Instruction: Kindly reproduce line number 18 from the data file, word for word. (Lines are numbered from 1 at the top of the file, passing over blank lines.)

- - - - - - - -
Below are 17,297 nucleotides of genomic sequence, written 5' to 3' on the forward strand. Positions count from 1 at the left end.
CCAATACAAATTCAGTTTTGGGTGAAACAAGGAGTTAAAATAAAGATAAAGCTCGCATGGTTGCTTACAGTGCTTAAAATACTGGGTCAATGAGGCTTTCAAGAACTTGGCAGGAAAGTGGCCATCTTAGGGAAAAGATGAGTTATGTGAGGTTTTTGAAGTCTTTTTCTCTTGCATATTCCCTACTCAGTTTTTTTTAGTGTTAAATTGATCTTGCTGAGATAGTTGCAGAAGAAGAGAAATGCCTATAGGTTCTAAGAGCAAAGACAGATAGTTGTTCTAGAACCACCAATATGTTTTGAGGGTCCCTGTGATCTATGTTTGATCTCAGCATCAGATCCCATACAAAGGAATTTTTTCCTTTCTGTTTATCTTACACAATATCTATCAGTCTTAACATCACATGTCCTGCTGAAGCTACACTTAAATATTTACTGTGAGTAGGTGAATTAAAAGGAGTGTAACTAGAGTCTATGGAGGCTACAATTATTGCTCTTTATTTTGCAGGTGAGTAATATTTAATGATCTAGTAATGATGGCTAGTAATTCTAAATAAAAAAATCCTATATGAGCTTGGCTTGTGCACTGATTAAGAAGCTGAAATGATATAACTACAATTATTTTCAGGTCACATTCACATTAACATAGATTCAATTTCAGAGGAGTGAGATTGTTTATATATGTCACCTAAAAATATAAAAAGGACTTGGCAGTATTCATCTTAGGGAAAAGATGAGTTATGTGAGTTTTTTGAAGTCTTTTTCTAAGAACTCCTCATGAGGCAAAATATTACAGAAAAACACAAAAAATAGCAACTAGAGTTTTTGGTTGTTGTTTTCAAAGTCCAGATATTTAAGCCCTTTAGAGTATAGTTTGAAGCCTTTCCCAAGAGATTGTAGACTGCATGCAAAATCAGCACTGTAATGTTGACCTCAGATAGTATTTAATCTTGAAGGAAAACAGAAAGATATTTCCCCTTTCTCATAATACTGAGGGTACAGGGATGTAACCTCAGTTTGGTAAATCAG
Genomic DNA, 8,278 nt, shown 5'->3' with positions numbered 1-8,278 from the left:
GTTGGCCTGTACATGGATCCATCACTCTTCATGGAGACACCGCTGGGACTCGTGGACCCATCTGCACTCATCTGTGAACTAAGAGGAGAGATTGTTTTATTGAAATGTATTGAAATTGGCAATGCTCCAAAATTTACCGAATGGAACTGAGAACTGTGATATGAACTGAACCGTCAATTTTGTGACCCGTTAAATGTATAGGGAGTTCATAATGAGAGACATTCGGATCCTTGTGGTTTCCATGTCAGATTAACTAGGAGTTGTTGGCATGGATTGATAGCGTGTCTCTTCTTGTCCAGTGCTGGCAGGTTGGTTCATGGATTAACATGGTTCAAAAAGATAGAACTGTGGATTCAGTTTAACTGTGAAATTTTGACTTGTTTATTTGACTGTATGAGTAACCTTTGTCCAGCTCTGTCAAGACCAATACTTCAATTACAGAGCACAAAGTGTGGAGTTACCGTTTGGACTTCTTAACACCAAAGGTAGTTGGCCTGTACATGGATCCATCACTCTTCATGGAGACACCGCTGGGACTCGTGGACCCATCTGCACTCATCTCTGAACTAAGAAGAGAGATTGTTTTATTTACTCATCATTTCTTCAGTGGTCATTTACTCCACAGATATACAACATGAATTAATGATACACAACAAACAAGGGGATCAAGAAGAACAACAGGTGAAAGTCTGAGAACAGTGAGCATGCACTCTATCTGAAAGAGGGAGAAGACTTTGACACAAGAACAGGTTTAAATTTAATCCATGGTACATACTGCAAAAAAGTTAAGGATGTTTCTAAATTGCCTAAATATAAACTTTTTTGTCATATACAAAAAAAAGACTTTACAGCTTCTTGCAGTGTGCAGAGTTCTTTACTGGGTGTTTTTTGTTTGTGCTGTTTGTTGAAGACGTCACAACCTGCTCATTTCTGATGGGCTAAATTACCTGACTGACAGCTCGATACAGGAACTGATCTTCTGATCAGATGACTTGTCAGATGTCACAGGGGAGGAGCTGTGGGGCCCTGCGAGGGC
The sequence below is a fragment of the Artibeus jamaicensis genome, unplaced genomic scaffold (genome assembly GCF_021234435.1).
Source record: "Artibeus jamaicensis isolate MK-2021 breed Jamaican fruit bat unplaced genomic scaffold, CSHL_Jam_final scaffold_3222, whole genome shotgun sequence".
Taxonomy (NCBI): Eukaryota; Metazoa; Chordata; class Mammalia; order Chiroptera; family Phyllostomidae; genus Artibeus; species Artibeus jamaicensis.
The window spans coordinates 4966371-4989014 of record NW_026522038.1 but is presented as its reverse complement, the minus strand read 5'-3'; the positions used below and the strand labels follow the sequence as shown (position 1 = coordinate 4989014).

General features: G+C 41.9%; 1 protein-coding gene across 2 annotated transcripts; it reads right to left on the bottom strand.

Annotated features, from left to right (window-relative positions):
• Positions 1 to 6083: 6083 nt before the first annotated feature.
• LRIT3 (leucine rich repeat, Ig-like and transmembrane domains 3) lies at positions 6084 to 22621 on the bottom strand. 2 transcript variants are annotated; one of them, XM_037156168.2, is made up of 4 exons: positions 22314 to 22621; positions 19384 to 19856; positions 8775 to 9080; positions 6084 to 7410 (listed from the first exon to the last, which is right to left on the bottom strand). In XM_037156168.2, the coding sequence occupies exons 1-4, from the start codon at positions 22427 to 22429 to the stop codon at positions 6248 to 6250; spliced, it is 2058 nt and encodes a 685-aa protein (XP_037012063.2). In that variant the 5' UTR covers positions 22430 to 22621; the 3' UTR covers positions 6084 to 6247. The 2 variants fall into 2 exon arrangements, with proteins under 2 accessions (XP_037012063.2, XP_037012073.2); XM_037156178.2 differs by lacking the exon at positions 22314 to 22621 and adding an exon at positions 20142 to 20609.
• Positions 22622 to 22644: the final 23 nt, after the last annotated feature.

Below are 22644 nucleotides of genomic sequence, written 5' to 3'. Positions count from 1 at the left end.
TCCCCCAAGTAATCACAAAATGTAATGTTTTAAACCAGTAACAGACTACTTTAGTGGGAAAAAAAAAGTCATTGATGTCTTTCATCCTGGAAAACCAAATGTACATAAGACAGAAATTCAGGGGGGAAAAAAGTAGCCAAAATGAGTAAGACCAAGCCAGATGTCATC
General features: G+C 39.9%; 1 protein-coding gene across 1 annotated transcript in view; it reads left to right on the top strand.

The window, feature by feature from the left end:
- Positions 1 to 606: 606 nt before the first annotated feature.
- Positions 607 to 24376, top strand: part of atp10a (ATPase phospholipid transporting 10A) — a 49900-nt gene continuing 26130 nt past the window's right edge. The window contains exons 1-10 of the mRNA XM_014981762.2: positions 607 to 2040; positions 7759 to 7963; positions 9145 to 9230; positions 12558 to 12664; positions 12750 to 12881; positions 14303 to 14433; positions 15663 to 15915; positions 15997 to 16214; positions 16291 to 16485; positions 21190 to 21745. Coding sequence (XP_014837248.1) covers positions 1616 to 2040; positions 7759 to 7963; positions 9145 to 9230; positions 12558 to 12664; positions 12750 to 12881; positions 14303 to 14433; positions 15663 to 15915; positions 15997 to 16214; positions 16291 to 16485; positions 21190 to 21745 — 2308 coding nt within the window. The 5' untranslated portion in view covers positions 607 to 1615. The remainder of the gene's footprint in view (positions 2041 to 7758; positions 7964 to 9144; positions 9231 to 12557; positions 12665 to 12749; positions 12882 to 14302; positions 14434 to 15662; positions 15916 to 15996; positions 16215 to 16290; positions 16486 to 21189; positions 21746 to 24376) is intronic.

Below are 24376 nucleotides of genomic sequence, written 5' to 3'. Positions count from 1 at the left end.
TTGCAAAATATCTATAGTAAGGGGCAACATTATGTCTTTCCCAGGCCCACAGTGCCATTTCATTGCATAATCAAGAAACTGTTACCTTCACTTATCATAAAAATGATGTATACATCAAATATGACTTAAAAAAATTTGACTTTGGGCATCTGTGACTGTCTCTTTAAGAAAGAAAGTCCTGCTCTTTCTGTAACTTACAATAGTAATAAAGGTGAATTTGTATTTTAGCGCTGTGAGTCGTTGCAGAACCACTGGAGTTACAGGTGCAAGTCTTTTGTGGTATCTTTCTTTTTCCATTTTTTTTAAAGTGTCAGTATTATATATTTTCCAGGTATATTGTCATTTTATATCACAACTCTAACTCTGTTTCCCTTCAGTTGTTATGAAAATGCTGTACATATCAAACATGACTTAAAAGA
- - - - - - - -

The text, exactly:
- Positions 1 to 606: 606 nt before the first annotated feature.